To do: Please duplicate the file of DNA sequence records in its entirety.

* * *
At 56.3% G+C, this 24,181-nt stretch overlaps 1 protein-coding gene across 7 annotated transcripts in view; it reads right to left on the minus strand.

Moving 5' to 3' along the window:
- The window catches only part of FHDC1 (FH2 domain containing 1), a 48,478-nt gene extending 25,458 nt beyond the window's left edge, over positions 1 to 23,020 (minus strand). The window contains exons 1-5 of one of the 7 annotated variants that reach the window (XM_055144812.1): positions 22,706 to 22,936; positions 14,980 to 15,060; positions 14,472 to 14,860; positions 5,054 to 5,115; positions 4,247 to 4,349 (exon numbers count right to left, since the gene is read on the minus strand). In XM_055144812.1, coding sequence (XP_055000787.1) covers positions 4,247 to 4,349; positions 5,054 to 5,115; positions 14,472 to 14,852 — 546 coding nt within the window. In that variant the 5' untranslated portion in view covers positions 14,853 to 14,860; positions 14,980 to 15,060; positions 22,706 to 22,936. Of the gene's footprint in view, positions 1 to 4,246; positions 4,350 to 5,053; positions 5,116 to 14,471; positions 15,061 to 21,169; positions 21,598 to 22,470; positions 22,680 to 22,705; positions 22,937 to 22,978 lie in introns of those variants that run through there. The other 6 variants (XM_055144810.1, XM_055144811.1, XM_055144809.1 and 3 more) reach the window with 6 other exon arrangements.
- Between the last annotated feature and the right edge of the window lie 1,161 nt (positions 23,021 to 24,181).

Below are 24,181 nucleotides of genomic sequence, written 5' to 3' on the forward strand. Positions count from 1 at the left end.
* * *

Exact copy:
At 56.3% G+C, this 24,181-nt stretch overlaps 1 protein-coding gene across 7 annotated transcripts in view; it reads right to left on the minus strand.

Moving 5' to 3' along the window:
- The window catches only part of FHDC1 (FH2 domain containing 1), a 48,478-nt gene extending 25,458 nt beyond the window's left edge, over positions 1 to 23,020 (minus strand). The window contains exons 1-5 of one of the 7 annotated variants that reach the window (XM_055144812.1): positions 22,706 to 22,936; positions 14,980 to 15,060; positions 14,472 to 14,860; positions 5,054 to 5,115; positions 4,247 to 4,349 (exon numbers count right to left, since the gene is read on the minus strand). In XM_055144812.1, coding sequence (XP_055000787.1) covers positions 4,247 to 4,349; positions 5,054 to 5,115; positions 14,472 to 14,852 — 546 coding nt within the window. In that variant the 5' untranslated portion in view covers positions 14,853 to 14,860; positions 14,980 to 15,060; positions 22,706 to 22,936. Of the gene's footprint in view, positions 1 to 4,246; positions 4,350 to 5,053; positions 5,116 to 14,471; positions 15,061 to 21,169; positions 21,598 to 22,470; positions 22,680 to 22,705; positions 22,937 to 22,978 lie in introns of those variants that run through there. The other 6 variants (XM_055144810.1, XM_055144811.1, XM_055144809.1 and 3 more) reach the window with 6 other exon arrangements.
- Between the last annotated feature and the right edge of the window lie 1,161 nt (positions 23,021 to 24,181).

Below are 24,181 nucleotides of genomic sequence, written 5' to 3' on the forward strand. Positions count from 1 at the left end.